Bringing Baptists Back to Their Roots

Introducing Davenant Hall’s new Baptist Studies track

Protestantism was never meant to be anarchy. Today, every church does what is right in its own eyes to the detriment of the health of the church. The Davenant Institute seeks to draw from our rich tradition and to stand on the shoulders of giants, as we find contemporary application for time-tested doctrines.

From the beginning, Davenant Hall has been dedicated to our various and overlapping rich, historical confessions, and our desire has been to equip ministers to serve faithfully within their denominations even while drawing from our common reformed tradition. Davenant Hall first launched courses in 2019, then its Certificate and Standard M.Litt. in Classical Protestantism in 2020. In 2022, Davenant Hall launched its new Pastoral M.Litt program with two sub-tracks for Anglican Studies and Presbyterian / Reformed Studies. This upcoming fall 2023, we are pleased to announce the addition of a Baptist Studies track.

Baptist denominations are suffering from the influence worldly philosophies have had on unmoored churches and congregants. Pastors not rooted in the faith of their fathers are powerless to stop the tide of secular modernity flooding their parishes, causing division, confusion, and worldly responses to the trials of our times. In the midst of this turmoil, there has also been a resurgence of interest in classical theism and the historic reformed tradition among Baptists. 

Through conversation with other Baptist programs at various seminaries, it has become clear that seminaries are in need of some renovation. Theological education today often emphasizes application at the expense of doctrinal acumen and critical thinking. We have trained ministers what to say instead of how to think. Aspiring pastors are given fish instead of being trained how to fish. Without being trained in historical doctrines, pastors are left reinventing the wheel as they navigate cultural issues. Ministers are forced to guess and take their cues from culture or politics.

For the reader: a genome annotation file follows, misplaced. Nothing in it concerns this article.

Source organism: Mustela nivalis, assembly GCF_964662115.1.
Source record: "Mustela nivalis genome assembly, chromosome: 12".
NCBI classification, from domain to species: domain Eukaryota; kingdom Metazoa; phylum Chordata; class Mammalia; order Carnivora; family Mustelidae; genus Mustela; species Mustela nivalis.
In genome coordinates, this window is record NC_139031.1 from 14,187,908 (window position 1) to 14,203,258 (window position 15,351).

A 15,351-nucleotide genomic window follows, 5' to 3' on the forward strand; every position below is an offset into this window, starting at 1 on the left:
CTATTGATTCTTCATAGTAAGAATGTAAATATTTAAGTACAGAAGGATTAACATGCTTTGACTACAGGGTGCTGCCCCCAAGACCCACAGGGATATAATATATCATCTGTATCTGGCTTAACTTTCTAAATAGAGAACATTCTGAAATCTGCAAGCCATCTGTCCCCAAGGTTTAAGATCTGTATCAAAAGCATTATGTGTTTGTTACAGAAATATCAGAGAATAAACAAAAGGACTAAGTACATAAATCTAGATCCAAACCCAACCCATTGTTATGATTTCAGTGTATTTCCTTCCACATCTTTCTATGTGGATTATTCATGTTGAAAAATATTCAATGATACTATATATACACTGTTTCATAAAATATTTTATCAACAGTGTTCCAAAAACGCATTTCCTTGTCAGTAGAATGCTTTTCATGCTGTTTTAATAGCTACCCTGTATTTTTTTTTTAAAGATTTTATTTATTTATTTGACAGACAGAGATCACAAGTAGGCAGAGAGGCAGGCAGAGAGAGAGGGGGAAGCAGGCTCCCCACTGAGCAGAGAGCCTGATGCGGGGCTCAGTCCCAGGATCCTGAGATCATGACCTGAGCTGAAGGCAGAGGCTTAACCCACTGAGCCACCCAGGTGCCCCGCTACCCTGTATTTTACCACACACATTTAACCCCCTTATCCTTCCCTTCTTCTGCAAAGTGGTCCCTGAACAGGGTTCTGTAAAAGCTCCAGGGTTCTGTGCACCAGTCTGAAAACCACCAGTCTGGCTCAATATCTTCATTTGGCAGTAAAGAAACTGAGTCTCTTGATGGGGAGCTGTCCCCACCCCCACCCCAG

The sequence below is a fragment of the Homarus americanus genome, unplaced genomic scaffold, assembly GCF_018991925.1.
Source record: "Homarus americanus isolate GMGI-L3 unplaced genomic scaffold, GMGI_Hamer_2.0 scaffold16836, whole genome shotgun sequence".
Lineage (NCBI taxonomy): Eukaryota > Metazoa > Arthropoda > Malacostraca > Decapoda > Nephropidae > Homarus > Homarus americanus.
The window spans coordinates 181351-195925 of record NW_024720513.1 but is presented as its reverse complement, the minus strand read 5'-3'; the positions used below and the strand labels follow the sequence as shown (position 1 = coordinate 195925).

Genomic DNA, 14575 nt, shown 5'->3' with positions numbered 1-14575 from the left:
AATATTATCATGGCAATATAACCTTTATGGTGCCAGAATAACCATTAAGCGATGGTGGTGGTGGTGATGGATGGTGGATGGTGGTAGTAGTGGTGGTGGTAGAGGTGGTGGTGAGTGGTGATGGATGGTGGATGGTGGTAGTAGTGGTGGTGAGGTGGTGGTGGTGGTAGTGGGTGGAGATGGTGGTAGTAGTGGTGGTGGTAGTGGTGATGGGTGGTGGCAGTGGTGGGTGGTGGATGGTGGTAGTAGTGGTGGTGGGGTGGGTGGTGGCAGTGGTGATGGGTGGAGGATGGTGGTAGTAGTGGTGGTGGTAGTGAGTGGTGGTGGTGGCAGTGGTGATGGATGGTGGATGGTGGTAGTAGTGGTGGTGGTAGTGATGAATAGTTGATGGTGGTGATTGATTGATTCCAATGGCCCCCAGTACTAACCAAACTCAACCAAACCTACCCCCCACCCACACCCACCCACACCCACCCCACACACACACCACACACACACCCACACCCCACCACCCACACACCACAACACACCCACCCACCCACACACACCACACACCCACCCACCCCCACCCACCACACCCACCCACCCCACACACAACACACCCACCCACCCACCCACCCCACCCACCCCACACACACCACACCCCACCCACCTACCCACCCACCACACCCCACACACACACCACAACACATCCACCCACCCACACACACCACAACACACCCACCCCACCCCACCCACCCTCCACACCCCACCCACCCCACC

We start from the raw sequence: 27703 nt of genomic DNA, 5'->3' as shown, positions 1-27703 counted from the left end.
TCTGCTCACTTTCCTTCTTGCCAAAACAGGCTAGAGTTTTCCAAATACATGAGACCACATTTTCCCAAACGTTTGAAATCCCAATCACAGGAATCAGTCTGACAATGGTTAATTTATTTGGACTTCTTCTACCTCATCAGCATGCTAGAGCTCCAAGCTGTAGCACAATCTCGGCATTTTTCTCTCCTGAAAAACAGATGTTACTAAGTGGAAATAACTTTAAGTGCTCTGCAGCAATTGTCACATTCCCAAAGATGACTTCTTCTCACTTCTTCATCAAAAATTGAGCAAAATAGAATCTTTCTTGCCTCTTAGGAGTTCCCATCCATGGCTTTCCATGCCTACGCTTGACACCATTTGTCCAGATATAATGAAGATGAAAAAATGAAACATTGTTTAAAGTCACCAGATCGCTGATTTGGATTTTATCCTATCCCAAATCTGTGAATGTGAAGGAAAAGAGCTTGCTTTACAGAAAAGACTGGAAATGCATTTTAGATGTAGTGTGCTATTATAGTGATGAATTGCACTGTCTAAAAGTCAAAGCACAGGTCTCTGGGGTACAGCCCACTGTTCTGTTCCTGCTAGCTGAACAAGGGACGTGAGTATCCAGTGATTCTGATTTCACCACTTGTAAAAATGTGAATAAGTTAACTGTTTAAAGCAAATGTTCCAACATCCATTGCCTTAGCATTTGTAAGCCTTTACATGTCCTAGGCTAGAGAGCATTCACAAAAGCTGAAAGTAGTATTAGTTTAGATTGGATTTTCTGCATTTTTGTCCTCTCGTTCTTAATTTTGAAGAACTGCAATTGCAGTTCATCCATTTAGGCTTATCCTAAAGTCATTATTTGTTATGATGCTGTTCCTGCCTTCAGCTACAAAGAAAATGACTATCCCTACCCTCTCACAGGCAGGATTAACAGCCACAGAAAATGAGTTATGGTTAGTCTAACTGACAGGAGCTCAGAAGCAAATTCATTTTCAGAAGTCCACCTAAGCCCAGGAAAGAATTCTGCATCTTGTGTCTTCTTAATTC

Theological education often talks about Augustine, Calvin, Edwards, Fuller, and other heroes. But who is training ministers to be like them? Are great theologians a thing of the past? For too long, many have taught theology without training theologians. Albert Mohler, the President of The Southern Baptist Theological Seminary has this to say:

[Our] identity has to be . . . historic[ally] Protestant. . . . But modern evangelicalism lacks the theological substance either of the Reformation or the Reformers because the Reformers themselves, Luther and Calvin amongst them, were not at all hesitant, even as they affirmed sola Scriptura and did so with full heart and soul, to go back and cite Augustine. They knew they were standing on the shoulders of those who had come before, and they sought to make that very clear. They stood on the creedal consensus of historic Christianity and thus confessional Protestantism, I would argue, is and must be—can be—sufficiently thick. But evangelicalism? Well, not so much.